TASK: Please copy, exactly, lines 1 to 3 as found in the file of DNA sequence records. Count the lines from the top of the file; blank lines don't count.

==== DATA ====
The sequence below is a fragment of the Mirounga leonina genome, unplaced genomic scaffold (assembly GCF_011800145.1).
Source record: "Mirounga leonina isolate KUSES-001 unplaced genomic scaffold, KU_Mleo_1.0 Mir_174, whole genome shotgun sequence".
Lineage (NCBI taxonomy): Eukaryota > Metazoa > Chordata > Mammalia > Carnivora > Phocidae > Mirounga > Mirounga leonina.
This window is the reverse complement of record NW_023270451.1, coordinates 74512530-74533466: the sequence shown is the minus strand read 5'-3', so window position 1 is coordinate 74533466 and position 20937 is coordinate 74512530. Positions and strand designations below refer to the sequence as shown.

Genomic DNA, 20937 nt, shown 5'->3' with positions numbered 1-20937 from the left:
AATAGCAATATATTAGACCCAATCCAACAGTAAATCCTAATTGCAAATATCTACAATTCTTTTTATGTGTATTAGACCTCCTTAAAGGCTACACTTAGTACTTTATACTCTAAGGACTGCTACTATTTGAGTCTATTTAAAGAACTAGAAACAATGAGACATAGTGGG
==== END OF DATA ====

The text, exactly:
The sequence below is a fragment of the Mirounga leonina genome, unplaced genomic scaffold (assembly GCF_011800145.1).
Source record: "Mirounga leonina isolate KUSES-001 unplaced genomic scaffold, KU_Mleo_1.0 Mir_174, whole genome shotgun sequence".
Lineage (NCBI taxonomy): Eukaryota > Metazoa > Chordata > Mammalia > Carnivora > Phocidae > Mirounga > Mirounga leonina.